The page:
Thank you Queerolinska gang! We made Karolinska BIG news last summer, when a fabulous Cecilia Frosteus runs into Karolinska Hospital with the official KI flag, begging for “something to show off at the Pride Parade”, and she gets half of the daily supply of cotton lint, masks, hair cups, gloves and even crutches! I still don’t know how you made it, sweet. Thank you to everyone who supported the very first time of Queerolinska and Karolinska Institutet at Stockholm Pride. You know I wanted to be with you that day. But you know I don’t regret I was with someone else that week. Queerolinska has a bright future with you and with the new members. I leave the organization in the best hands possible. Thank you Isidor Braekke, for having supported QK for such a long time, and give it to use: Apostolos Tax, Alice Claeson and Ronja Erika, then joined by Evan Graham and Rrezarta Kanel Rama. You all made me so proud and make feel so lucky.

Thanks Marta Paterlini for giving Queerolinska great, great visibility in the international media, and for being an inspiring scientists that commits for both communication and research.

What would the world, and science, look like without experience designers? Thanks Fernanda Torre, Max Kleijberg and Friðrik Steinn Fridriksson for being a true inspiration for me. Thank Max and Fred for you enthusiasm and support in the Bench to Bed Project, and Fernanda for the inspiration in SciFund and Nov2k. You are extraordinary people with extraordinary powers. I am sure you will turn every company/group you will affiliate to into a magic environment.

Thank you to all the senior scientists that inspired me, inside and outside my department. Particularly, thanks to all the members of FoTO, the education steering group for cancer biology at MTC: Ingemar Ernberg, Dan Grander, Christer Ericsson and Margareta Wilhelm. You all have a unique way to approach science and education. You clearly care, a lot, for the future generation of scientists and educated citizen. I learned much more then what you think from every one of you.

Ingemar Ernberg: your are an open minded MD in a room full of biologists. I hope your desire to bring more MD to MTC will become a reality, as you are working hard to get that. Please remain an inspiration, a sociable and interested scientists with a passion for new ideas and younger generation. You will maintain MTC and Karolinska a fresh and competitive environment.

Thanks Yvonne Strandberg, just because you have been so sweet and kind with me, excusing my totally-absent swedish during all our meetings 🙂

I am sure that one of the reason I am so enthusiast about academic research is because of the environment I found where I worked at Cell and Molecular Biology department. Thank you CMB. You are far, far away from perfection, but my very personal experience with you, as a PhD student, was certainly positive. You surrounded me with inspiring people, from whom I could adsorb so many informations, inspiration and outsource knowledge.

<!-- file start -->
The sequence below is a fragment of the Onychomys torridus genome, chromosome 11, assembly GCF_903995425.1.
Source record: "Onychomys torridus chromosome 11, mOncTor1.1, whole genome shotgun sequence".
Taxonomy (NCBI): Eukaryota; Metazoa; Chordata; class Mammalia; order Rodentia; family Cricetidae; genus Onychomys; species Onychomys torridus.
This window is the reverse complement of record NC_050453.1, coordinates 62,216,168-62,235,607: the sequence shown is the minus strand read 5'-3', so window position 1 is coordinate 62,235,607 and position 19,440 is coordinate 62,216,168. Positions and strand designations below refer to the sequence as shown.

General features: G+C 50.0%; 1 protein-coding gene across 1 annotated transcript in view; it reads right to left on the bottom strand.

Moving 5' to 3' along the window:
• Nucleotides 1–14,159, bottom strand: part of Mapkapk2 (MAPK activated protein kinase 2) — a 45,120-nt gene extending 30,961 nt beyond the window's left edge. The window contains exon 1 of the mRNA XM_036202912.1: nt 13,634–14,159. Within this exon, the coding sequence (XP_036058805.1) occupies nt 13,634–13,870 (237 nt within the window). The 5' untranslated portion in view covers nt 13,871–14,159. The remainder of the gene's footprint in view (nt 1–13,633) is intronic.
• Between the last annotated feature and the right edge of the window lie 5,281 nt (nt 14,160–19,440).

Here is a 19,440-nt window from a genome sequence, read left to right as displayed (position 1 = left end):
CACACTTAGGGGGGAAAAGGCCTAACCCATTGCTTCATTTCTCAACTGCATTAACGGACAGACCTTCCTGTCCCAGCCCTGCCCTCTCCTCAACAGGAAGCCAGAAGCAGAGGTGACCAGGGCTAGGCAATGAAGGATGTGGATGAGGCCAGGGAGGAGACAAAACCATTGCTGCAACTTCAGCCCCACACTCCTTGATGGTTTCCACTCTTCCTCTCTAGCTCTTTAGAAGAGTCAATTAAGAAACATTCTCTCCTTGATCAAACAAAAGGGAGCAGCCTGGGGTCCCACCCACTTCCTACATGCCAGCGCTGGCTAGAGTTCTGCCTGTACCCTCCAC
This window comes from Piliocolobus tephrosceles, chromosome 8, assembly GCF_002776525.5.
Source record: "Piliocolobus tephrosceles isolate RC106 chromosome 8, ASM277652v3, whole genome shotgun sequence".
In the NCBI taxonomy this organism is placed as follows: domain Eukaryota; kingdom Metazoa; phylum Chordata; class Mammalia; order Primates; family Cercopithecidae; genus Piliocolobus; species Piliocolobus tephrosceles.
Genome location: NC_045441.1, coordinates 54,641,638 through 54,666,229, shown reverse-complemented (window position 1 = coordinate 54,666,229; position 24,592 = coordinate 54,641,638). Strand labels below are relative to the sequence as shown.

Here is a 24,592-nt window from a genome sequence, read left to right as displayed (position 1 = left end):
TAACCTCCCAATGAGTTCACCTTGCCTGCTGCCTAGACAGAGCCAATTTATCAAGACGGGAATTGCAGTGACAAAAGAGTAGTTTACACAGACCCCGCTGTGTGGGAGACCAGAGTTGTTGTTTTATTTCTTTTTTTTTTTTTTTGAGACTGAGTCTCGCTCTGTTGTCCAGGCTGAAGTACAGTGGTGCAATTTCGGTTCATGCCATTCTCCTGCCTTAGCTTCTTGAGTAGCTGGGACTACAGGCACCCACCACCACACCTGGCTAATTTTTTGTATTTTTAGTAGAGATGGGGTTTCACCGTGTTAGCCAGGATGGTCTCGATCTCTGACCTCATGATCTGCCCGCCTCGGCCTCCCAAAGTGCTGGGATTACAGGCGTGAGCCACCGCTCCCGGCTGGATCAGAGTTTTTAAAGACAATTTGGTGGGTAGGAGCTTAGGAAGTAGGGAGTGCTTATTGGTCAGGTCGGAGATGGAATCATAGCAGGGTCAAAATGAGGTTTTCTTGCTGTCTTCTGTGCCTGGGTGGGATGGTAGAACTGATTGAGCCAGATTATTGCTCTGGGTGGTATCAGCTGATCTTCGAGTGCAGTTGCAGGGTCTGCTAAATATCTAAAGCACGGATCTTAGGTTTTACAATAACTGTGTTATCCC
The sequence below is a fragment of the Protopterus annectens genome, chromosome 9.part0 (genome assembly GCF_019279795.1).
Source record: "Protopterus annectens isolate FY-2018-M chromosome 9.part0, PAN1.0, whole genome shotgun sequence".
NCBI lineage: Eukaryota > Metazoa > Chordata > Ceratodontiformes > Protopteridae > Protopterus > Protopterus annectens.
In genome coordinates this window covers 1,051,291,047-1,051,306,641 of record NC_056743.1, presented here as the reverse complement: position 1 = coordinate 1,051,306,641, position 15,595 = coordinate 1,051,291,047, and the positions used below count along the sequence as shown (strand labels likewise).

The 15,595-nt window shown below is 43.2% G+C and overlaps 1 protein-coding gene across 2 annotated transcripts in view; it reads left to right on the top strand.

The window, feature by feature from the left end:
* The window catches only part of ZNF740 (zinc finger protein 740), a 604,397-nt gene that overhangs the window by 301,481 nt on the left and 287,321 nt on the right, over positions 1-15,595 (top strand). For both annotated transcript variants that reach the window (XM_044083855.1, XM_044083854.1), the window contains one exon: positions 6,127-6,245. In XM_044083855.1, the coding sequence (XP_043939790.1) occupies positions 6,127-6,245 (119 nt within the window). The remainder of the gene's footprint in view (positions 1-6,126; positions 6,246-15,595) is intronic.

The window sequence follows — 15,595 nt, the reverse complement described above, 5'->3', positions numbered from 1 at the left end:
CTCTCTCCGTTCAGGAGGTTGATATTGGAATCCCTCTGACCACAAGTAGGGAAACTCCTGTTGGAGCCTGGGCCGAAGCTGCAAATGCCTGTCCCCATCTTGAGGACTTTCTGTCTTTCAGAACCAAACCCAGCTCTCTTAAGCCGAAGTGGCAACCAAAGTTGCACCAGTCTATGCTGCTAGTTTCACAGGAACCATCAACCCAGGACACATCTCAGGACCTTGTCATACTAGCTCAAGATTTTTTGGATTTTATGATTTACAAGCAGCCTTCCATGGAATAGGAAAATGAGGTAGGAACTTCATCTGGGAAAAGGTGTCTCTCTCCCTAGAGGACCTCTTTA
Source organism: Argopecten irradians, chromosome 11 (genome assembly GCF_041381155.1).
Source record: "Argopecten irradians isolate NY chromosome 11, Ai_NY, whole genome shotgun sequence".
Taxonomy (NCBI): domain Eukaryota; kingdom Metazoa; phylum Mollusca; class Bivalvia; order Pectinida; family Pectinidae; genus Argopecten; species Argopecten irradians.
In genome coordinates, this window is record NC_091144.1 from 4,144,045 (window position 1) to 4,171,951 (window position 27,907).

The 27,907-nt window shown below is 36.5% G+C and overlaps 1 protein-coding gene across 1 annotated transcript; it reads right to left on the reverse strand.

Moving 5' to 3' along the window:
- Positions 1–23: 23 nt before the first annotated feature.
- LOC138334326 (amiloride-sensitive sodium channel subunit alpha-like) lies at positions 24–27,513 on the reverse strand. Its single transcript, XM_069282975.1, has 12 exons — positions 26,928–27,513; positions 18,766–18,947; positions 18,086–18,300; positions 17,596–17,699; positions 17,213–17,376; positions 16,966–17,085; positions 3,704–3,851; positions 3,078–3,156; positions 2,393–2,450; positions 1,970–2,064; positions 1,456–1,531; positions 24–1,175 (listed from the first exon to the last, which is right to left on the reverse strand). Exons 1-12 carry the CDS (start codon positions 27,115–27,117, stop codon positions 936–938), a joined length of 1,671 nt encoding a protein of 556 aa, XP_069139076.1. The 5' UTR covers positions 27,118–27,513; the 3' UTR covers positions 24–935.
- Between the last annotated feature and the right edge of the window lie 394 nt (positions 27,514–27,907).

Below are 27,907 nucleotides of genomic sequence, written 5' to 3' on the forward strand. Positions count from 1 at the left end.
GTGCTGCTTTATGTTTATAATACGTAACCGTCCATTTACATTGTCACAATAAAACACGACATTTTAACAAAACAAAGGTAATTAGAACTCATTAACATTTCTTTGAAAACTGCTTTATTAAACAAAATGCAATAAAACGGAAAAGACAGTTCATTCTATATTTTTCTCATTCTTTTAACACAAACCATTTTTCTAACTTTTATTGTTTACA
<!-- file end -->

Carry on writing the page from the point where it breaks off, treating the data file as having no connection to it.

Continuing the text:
I am not going to name all of you guys, but THANK YOU very much to all the other PhD and Post-Docs at CMB. You guys are amazing and I wish I will keep in touch with all of you as we all continue through our successful carrier, wherever that will end up to be.

Thanks Sergej Masich, you are a very skilled scientists and a natural talent pedagogic.

Finally, the boyz and the girlz. I will now try to through some of your in here but I will fail to name you all, gang of drunks! Thanks Daniel Sallmander, Gregor SutherlandMateusz MoszkowiczViktor EnglundGabriel Li and Mathieu CavoizyGermán Carrasquilla LópezNick HauntoStephen William Hurst, Carlos Villaescusa, Johan Glad, Kostantinos, Kristian, Kevin, Nancy Vivar, Markus Forslund, Helder André, Michel Anderlini, Vasilis Chatzikyriakos, Ronald Leal, Emma Huitric

Special thank you to Nicolas Ruffin: the matriarch of the one of the first family I has in Stockholm. Thanks also to Johan Ragnevad and Andre Guerreiro Cacais for the chats and the love (and the summer house, OMG!!).

Jorge Lira Ruas, I wish I will become as successful as you. You should totally consider yourself lucky for not having me as a competitor in the same field 😉

Claudio Brozzoli, thanks for scanning my brain and for the interesting interview in cognitive science. I wish you best luck with your projects.

There are a number of sports I would never suspect I would learn in Sweden. Even less likely, I would learned that from a Norwegian. So, thanks Vidar Nilsen for turning the Unconditional Love into semi-professional pole dancers, in such a short period of time. That was, you know, pretty cool.

Thank you Evan Graham. You are an extraordinary person, scientist and friend. I wish you the best luck in the world, which is just as much as you deserve. You often say I inspire you, but trust me when I say this works both ways. You can finely balance science and friendship: whether I wanna talk about ELISA or relationship frustration, you are always there for me, ready to talk. I see you growing in Stockholm: I am sure you will do a better job then me here. Everything you wanna be, or wanna get, is there for you to grab.

I cry if I think of the great great time we spent together, Henrik BergDavid von Below and David Ortega. You were literally my family for a long while in Stockholm. I wish you the best and that the strong bound that keeps us together to never fall.

Thank you Mary-Rose Hoja, the best former CMBer I ever encountered. You are a real inspiration for me. Every single one of your adviced helped me to get the job of my dream after my PhD, and to fetch important collaborators. Please keep inspiring other students and young investigators in KI, we all so much need crush course in social skills 🙂

This may be the end of it. But, of course, it is not. A final thank you to everyone I failed to mention in this letter. I don’t know when and if I will ever come back, but every people I encounter, if of value, has remained with me. You left a groove in my heart and brain, a sign will never go back. I may forget it, but it will always be there. You taught me lessons, you highlighted my spirit and make me feel happy.